But damn was it satisfying.


  1. I bet. :) Yeah, it's easy to look back at these bits of "overdoing it" ruefullly, but one can't fault the passion and zeal that went it to it.

  2. Blanch not, it sounds fantastic! :)

    word verif.: abless

  3. heh .. i had it both, playing RPGs with my hardcore punk friends.

  4. Wonderful post. Think what a tool D&D is.

  5. This sounds like Warhammer Fantasy but in a good way. Nice post! Good stuff!

  6. Extremely thought provoking post!

    The Greyhawk you present seems much more realistic to me.

    Why couldn't we have bought these kind of materials back then? To hell with Greyhawk Wars, I would've paid top dollar for Greyhawk Revolutions!

    Hell, my father was reading Tuchman's A Distant Mirror in the eighties... he would've been thrilled at me buying something more 'historical'.

    Could TSR have sold us such a thing back then? Certainly not in toy stores, but the small book/game stores might've taken the chance, and grown ups playing at the time would've had no issue ordering it by mail...

  7. @Porky
    In one of his better moments, Rob Kuntz had some great commentary on how open-ended D&D was as conceived. It was at its inception a big-tent conception of "fantasy", a wide open term meant to cover a huge ludic exploration of the human imagination.

    I so would have preferred Greyhawk Revolutions to Wars, though I liked the wargame at the time. The rotten edifice that was the Great Kingdom cried out for some kind of serious social dislocation.

    It's funny that you raise Tuchman's A Distant Mirror, a book that I re-read every 5-6 years it seems. When I first cracked it open somewhere in the middle of my undergrad days, I distinctly remember getting very excited about the chapters on the Jacquerie--because of that previously ignited interest (pun not intended).

  8. You mentioned your short-lived Traveller campaign... in the early 80's I vented my teen angst and political concerns in a similar revolution against the Imperium in some back-world area. Sadly, just like in real life, The Man triumphed over the uprising in the end ;)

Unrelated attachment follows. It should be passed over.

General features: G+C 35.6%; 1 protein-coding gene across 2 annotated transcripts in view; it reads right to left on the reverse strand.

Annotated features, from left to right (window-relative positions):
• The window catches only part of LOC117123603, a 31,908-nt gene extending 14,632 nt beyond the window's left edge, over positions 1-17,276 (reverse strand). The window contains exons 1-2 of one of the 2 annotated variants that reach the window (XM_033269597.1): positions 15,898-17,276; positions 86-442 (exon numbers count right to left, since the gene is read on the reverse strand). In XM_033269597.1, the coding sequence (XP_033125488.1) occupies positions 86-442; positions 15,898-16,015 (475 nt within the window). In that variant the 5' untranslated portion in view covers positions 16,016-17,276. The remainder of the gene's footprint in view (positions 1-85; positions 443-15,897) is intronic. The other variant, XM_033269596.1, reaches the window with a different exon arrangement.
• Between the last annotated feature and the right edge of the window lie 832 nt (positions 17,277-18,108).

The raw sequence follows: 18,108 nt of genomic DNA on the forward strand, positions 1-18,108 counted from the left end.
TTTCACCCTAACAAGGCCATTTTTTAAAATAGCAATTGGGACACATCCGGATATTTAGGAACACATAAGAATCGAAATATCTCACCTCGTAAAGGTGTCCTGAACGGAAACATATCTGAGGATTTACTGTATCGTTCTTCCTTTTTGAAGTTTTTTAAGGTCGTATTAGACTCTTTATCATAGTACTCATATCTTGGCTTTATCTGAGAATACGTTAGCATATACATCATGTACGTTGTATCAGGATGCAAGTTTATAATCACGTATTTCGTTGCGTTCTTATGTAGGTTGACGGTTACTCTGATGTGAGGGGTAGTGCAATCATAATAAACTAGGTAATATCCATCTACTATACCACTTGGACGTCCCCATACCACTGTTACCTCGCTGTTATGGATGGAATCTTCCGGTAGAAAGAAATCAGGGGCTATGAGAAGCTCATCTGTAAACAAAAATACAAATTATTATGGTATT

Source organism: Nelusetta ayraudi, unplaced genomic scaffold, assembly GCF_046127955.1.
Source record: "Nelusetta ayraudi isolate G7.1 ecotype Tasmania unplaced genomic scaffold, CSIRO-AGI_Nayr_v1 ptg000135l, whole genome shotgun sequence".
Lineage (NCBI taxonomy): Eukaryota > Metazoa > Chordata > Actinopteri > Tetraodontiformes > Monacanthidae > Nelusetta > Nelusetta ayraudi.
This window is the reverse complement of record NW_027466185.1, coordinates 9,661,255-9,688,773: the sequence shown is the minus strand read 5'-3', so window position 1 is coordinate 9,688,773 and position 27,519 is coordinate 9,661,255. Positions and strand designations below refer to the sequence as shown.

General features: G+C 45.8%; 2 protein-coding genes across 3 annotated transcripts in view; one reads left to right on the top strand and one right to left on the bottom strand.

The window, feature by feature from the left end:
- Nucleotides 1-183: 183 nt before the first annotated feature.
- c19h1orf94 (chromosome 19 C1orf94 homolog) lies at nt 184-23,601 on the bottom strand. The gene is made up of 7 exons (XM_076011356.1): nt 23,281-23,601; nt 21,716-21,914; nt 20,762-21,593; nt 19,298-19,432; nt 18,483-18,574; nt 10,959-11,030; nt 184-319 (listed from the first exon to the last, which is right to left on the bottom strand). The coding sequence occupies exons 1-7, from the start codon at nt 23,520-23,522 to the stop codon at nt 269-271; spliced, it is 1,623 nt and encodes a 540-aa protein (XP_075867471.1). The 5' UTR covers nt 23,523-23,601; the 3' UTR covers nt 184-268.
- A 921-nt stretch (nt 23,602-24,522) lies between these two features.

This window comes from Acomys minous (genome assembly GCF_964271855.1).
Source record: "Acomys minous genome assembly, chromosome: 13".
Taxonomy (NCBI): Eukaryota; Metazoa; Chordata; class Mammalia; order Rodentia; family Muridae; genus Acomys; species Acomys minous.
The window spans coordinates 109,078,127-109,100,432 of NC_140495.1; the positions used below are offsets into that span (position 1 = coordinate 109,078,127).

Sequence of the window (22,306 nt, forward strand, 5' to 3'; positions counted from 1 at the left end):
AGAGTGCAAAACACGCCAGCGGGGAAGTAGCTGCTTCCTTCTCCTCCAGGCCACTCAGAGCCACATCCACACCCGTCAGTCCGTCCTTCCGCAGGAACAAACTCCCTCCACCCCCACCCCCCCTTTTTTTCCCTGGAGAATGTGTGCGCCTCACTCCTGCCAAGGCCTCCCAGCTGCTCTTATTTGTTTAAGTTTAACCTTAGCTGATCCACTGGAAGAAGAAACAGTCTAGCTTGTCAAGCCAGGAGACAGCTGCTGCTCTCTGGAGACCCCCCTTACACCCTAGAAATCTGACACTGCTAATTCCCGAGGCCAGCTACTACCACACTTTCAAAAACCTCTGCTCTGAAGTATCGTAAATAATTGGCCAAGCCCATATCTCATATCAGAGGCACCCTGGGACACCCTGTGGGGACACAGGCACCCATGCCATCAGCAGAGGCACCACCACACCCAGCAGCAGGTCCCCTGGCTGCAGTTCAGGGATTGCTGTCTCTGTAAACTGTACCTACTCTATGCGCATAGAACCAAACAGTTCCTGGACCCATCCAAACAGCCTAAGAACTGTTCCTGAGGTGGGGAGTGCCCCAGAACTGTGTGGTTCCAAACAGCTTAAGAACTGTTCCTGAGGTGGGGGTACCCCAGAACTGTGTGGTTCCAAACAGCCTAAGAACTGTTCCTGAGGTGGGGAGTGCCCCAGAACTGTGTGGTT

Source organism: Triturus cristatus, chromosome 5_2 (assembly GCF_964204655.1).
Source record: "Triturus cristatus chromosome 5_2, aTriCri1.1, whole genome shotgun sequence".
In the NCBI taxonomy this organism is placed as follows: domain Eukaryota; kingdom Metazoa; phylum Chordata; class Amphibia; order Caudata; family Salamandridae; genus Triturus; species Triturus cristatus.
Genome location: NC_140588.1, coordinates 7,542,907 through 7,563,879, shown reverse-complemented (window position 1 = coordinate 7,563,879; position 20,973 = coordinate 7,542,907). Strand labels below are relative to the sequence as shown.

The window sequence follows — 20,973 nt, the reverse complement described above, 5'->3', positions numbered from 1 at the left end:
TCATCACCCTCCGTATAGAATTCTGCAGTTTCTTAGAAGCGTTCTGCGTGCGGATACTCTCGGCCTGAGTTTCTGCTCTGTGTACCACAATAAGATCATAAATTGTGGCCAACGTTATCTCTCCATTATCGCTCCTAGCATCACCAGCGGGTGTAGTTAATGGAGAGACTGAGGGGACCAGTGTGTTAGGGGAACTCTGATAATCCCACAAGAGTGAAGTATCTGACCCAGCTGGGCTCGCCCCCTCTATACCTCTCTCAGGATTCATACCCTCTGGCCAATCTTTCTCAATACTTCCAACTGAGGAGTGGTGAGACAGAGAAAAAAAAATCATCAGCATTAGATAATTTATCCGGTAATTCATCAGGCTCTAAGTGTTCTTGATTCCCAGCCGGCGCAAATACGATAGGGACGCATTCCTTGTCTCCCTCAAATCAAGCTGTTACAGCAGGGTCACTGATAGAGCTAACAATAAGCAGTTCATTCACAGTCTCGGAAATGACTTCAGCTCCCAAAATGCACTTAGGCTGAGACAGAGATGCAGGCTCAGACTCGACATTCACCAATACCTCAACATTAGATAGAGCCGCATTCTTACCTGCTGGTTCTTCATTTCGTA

Great post... I thoroughly enjoyed it!

  9. I learned, painfully, to avoid any political discussion in a game at all in my early years of gaming. In too many groups out of character political arguments become in character feuds and PvP situations.

  10. I still want to tear down the whole law/chaos edifice: can't you see you're being told to think what some ruler wants you to think? We are all goblins!

  11. @slvie
    I fudged the narrative frame some, Traveller had some long legs in our group being the second most played game for several years and we had even dipped our hands in some insurrectional play as Solomani on occupied Terra. But that a lot more Red Dawn than Red Banner and very short-lived before we got back to tramping across the Spinward Marches again in a far trader.

  12. Left political content comes up in most games that I run and play in, since I tend to run with Leftie gamers. We have played a scenario similar to the sugar plantation slave uprising from the movie "Quilombo", and most recently played eco-socialist Dogs in a post-apocalyptic "Dogs in the Vinyard" campaign. Occupy the Game Table, I say!

  13. Since no one else has done it, I guess I'll have to:

    "Sire, the peasants are revolting!"

    "Well tell them to take baths!"

  14. Veluna Talk Radio Host: "I'll tell you what I think... if those peasants are poor, it's their own damn fault! If they didn't want to be poor, they should have been born a noble, like me!"

    What a great sounding game... what a load of fun. I always dreamed of a game in which kingdoms were made and unmade and the map would change but never quite managed to bring it off. Yours sounds fantastic.